Endometriosis is a problem that affects 5.5 million women in North America. Some of the symptoms include painful periods, including before and after, fatigue, and gastrointestinal upsets, such as diarrhea and/or constipation.
Endometriosis occurs when the sloughed off tissue from the menstrual cycle-the endometrium-reattaches itself somewhere other than the uterine wall. Then just before the menstrual cycle beings, those implants engorge themselves with blood, then release it during the menstrual cycle.
In 2001, Michael T. Bailey and Christopher L. Coe of the University of Wisconsin Harlow Center for Biological Psychology conducted a study of female rhesus monkeys to determine if intestinal microflora had been altered by endometriosis. The results of this study were published in 2002 in the Journal of Human Reproduction. As stated in their findings, “Because of the impact endometriosis can have on the gastrointestinal tract, we sought to compare gut microflora of monkeys with endometriosis to age-matched, healthy females with a particular focus on one genus of bacteria, Lactobacillus.” (Bailey & Coe, 2002, p. 1704)
The study showed that intestinal inflammation was more prevalent in the monkeys with endometriosis. As the seriousness of the endometriosis increases, the endometrial implants attach themselves to the gastrointestinal tract, which increases the amount of pain. When the gastrointestinal tract is inflamed, the profile of the intestinal microflora changes. “Disruption of the intestinal microflora can have adverse health consequences. In addition to aiding with proper digestionÃ¢Â?Â¦the intestinal microflora act as a barrier to gut pathogens by blocking attachment to gut binding sites, which is the first step of pathogenicity.” (Bailey & Coe, 2002, p. 1707) What this means is when the intestinal microflora is in balance, there is less capacity for disease (pathogenicity).
Furthermore, Drs. Bailey and Coe state in their report that the disturbances to the microflora could account for the increased occurrence of Candida albicans overgrowth in women with endometriosis. (Bailey & Coe, 2002, p. 1708).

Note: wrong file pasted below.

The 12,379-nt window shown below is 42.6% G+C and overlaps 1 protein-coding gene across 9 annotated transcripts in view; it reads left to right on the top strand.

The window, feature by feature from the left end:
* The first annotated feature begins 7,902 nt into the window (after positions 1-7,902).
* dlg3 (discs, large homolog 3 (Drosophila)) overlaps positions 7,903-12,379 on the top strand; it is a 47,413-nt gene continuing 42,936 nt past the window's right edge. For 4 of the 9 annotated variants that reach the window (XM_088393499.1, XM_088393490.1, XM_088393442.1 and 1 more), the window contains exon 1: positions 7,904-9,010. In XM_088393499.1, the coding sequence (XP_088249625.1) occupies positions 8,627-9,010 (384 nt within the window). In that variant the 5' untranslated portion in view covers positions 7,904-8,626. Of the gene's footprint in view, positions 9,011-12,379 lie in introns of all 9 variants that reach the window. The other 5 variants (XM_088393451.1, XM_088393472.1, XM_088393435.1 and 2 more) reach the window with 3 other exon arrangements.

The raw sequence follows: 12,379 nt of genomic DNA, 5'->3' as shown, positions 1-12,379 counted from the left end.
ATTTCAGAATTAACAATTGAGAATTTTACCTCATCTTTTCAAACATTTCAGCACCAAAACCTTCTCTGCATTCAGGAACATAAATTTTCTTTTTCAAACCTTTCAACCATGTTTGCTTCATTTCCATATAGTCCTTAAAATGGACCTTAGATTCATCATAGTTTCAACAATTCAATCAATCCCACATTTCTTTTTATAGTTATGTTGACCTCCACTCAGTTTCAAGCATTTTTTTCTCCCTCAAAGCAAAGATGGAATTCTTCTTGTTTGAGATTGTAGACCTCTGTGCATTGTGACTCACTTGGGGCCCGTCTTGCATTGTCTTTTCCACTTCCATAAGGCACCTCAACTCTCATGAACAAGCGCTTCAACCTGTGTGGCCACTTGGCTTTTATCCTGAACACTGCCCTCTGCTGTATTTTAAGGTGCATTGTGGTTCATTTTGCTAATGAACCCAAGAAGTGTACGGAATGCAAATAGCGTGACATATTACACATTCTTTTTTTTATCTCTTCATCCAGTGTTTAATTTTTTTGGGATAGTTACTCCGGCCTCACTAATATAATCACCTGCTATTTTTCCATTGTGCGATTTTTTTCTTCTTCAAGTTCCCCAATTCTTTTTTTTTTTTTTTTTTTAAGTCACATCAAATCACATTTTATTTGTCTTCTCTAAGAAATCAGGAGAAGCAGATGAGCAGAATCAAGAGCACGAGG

Because Candida albicans is yeast, it can rapidly grow when fed properly. The way to feed yeast is with products that increase fermentation, such as sugar, products containing yeast, carbohydrates, and vinegar.
For those who may have an overgrowth of the Candida Albicans yeast causing an increase to the monthly endometriosis pain, a special diet which starves the yeast may alleviate some of the pain.
It is a hard diet to follow, but may well be worth it. It is hard because your body craves the foods that feed the yeast-sweets and baked goods in particular. A person with an overgrowth of Candida would have natural cravings for just those items, so a restrictive diet would be just as difficult as a smoker restricting their cigarettes or an alcoholic restricting their alcohol. That “sweet tooth” could just be the yeast saying “feed me, FEED ME!”
It is important to help understand why a diet rich in sugar and other simple carbohydrates literally feeds yeast and promotes the overgrowth of Candida albicans. Yeast feeds on sugars and other foods that allow for fermentation. Carbohydrates can be broken down into sugars in the body and can then be used as food for yeast. A diet which is free of yeast and foods which can be used for fermentation would eliminate the food source for the Candida albicans, thereby causing it to die off.
There are differences of opinion among experts on exactly what should be eliminated and when various foods can be added back. Some doctors say no meat and never allow fruits, while others say fruits can be added back after 2-3 weeks. Some doctors even require a period of “cleansing” or “detoxifying” by eliminating nearly all food. A belief of moderation and an understanding of good nutrition will help in deciding how extreme to be. Dr. William Crook, an expert in the field of yeast and women’s health, has a four step process of elimination, challenge, reassessment and maintenance seems to be the most logical and moderate choice. The following information on the diet comes from Dr. Cook’s book, The Yeast Connection and Women’s Health, published September 2005 by Professional Books.